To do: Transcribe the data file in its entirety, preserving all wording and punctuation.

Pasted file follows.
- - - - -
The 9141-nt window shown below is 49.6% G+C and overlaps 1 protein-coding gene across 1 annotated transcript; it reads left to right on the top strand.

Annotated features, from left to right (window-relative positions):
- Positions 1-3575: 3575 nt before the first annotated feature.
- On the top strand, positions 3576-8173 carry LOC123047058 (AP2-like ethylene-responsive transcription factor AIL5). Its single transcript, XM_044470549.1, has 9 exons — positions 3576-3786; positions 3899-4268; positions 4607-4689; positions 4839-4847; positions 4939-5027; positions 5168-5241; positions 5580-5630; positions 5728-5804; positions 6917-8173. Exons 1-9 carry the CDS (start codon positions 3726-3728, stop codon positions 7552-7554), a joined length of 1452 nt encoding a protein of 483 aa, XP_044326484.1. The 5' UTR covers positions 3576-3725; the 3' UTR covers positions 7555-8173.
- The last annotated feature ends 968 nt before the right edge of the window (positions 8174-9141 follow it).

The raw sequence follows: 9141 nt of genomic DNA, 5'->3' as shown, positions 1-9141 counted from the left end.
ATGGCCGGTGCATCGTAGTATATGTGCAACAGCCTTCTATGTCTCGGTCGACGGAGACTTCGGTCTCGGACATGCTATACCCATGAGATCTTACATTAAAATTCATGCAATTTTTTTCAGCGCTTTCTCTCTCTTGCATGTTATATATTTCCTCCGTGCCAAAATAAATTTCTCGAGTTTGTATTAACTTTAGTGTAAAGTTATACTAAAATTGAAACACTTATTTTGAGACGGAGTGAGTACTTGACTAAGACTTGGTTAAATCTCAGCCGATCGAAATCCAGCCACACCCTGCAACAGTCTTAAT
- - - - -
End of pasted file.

The 9141-nt window shown below is 49.6% G+C and overlaps 1 protein-coding gene across 1 annotated transcript; it reads left to right on the top strand.

Annotated features, from left to right (window-relative positions):
- Positions 1-3575: 3575 nt before the first annotated feature.
- On the top strand, positions 3576-8173 carry LOC123047058 (AP2-like ethylene-responsive transcription factor AIL5). Its single transcript, XM_044470549.1, has 9 exons — positions 3576-3786; positions 3899-4268; positions 4607-4689; positions 4839-4847; positions 4939-5027; positions 5168-5241; positions 5580-5630; positions 5728-5804; positions 6917-8173. Exons 1-9 carry the CDS (start codon positions 3726-3728, stop codon positions 7552-7554), a joined length of 1452 nt encoding a protein of 483 aa, XP_044326484.1. The 5' UTR covers positions 3576-3725; the 3' UTR covers positions 7555-8173.
- The last annotated feature ends 968 nt before the right edge of the window (positions 8174-9141 follow it).

The raw sequence follows: 9141 nt of genomic DNA, 5'->3' as shown, positions 1-9141 counted from the left end.
ATGGCCGGTGCATCGTAGTATATGTGCAACAGCCTTCTATGTCTCGGTCGACGGAGACTTCGGTCTCGGACATGCTATACCCATGAGATCTTACATTAAAATTCATGCAATTTTTTTCAGCGCTTTCTCTCTCTTGCATGTTATATATTTCCTCCGTGCCAAAATAAATTTCTCGAGTTTGTATTAACTTTAGTGTAAAGTTATACTAAAATTGAAACACTTATTTTGAGACGGAGTGAGTACTTGACTAAGACTTGGTTAAATCTCAGCCGATCGAAATCCAGCCACACCCTGCAACAGTCTTAAT